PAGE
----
IEEE International Conference on Adaptive Science and Technology, ICAST | Year: 2015
With the astronomical growth in online presence vis-à-vis the IT industry across the globe, there is an urgent need to evolve cloud based DataCenter architectures that can rapidly accommodate web application integrations which can serve the energy industries, educational sector, finance sector, manufacturing sector, etc. Previous works in DataCenter domain have not investigated on cloud based DataCenter Servercentric characteristics for evaluation studies. This paper then proposed a Reengineered DataCenter (R-DCN) architecture for efficient web application integration. In this regard, attempt was made to address network scalability, efficient and distributed routing, packets traffic control, and network security using analytical formulations and behavioural algorithms having considered some selected architectures. In this work a simulation experiment was carried out to study six key performance metrics for all the architectures. It was observed that the network throughput, fault-tolerance/network capacity, utilization, latency, service availability, scalability and clustering effects of R-DCN responses with respect to above Key Performance (KPIs) metrics were satisfactory when compared with BCube and DCell architectures. Future work will show a detailed validation using a cloud testbed and CloudSim Simulator. © 2014 IEEE.
Sandipan P.B.,Niger Research Station NRS |
Patel N.A.,NAU |
Jagtap P.K.,Niger Research Station NRS |
Patel M.C.,Niger Research Station NRS
Rasayan Journal of Chemistry | Year: 2014
Fruits and vegetables are important for human nutrition. They are also indispensible for the maintenance of human health and tomato (Lycopersicon esculentum Mill.) is one of them. A great damage is caused to tomato fruits in the field, during transit storage and thus marketed by fungal rots followed by the bacterial rots, which are responsiblefor decaying the tomato fruits. Here, leaf extracts of five plant species were tested against fruit rot of tomato caused by Alternaria tomato. In pre-treatment, after seven days of incubation, the lesion diameter was 24.27, 31.90, 34.03,39.07 and 43.33 mm in leaf extracts of datura (Datura stramonium), neem (Azadirachta indica), garlic (Alliumsativum), nilgiri (Eucalyptus citridora) and lantana (Lantana camera), while in case of post-treatment, all thephytoextracts significantly reduced the fruit rot of tomato over control. After seven days of incubation, the lesiondiameter was 28.00, 36.00, 37.17, 45.07 and 46.93 mm in leaf extracts of datura (Datura stramonium), neem(Azadirachta indica), garlic (Allium sativum), nilgiri (Eucalyptus citridora) and lantana (Lantana camera)treatments respectively. For spore germination test, similar extracts of various plant species with suitable controlwere screened in vitro to know their inhibitory effect on the spore germination of Alternaria tomato. Here, all thephytoextracts efficiently reduced the spore germination over the control. The unsterilized leaf extract of datura(Datura stramonium) proved strongly inhibitory (10.90%) followed by neem leaf extract (Azadirachta indica)(19.23%), garlic (Allium sativum) (24.50%), nilgiri (Eucalyptus citridora) (29.12%) and lantana (Lantana camera)(44.54%) respectively ©2014 RASĀYAN. All rights reserved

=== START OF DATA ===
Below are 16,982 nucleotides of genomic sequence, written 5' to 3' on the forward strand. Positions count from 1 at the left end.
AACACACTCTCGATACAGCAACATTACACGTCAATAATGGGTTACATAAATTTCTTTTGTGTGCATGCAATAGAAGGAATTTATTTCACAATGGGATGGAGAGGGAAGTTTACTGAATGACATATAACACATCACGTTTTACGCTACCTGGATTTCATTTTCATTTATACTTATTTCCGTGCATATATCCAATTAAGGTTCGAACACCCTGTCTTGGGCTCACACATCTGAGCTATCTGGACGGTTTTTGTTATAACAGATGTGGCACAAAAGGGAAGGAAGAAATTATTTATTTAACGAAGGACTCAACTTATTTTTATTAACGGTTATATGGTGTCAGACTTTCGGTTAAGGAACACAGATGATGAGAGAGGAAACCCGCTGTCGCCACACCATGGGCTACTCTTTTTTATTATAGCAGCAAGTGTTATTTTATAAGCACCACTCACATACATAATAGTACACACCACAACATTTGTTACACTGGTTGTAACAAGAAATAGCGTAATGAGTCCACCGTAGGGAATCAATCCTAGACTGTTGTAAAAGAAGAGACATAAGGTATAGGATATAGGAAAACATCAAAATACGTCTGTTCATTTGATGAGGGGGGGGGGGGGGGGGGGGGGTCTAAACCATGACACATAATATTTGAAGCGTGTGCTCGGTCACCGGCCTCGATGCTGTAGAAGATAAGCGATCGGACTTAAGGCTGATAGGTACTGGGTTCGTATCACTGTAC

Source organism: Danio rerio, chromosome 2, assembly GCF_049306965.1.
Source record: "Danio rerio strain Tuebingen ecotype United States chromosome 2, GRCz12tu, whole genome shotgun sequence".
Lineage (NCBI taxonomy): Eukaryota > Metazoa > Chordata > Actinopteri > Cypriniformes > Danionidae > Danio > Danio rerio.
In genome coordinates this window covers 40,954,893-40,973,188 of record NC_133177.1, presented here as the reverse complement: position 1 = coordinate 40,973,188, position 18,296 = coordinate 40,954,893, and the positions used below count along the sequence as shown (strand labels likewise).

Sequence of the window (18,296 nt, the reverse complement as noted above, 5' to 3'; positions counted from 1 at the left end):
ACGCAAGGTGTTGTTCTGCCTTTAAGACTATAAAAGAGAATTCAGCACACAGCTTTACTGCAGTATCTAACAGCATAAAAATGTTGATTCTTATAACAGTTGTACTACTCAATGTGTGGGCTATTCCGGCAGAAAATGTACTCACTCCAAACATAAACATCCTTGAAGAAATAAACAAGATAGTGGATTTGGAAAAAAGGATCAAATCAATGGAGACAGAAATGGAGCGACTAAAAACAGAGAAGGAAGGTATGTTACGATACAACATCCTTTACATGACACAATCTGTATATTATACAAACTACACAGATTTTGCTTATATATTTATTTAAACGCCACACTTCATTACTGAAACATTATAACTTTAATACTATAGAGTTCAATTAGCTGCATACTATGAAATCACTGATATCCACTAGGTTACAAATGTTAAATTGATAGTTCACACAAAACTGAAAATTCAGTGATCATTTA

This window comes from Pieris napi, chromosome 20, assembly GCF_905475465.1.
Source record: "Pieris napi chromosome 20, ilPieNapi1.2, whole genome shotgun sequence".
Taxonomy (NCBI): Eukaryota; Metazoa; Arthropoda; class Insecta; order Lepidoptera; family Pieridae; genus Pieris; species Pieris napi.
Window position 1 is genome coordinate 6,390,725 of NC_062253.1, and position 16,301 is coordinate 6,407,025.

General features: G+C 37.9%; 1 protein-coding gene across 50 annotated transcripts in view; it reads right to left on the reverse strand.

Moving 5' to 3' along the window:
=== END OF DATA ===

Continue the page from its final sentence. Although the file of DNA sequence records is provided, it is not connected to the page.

Mote B.M.,Agricultural Meteorological Cell |
Kumar N.,Agricultural Meteorological Cell |
Plant Archives | Year: 2015
Field experiment was conducted during kharif season of 2012 at College Farm of N. M. College of Agriculture, Navsari Agricultural University, Navsari (Gujarat), India; to study the agrometeorological indices of rice cultivars. The treatment consisted of three cultivars viz., V1 (Jaya), V2 (Gurjari) and V3 (GNR-2) with three dates of sowing viz., D1 (12 July 2012), D2 (27 July 2012) and D3 (11 August 2012). The agrometeorological indices viz., photothermal units (PTU), heliothermal units (HTU), photothermal index (PTI), energy degree unit (EDU) were work out for different phonological stages of the rice cultivars under different environment. Results revealed that the first date of sowing in cv. Jaya from emergence to physiological maturity significantly higher value of total (PTU °C day hr), (HTU °C day hr), PTI(°C day hr) and (EDU leangle day -1) were observed i.e. 33311.3°C day hr, 129990.7°C day hr, 111.2°C day hr and 95060868 leangle day-1 followed by second date of sowing 31244.6°C day hr, 12138.6°C day hr, 108.5°C day hr and 86902882 leangle day-1 and third date of sowing 28814°C day hr, 11784.8°C day hr, 103.0°C day hr and 80999804 leangle day-1. Similar trend was observed in cv. Gurjari and cv. GNR-2. Progressive delay in sowing caused decrease PTU, HTU, PTI and EDU.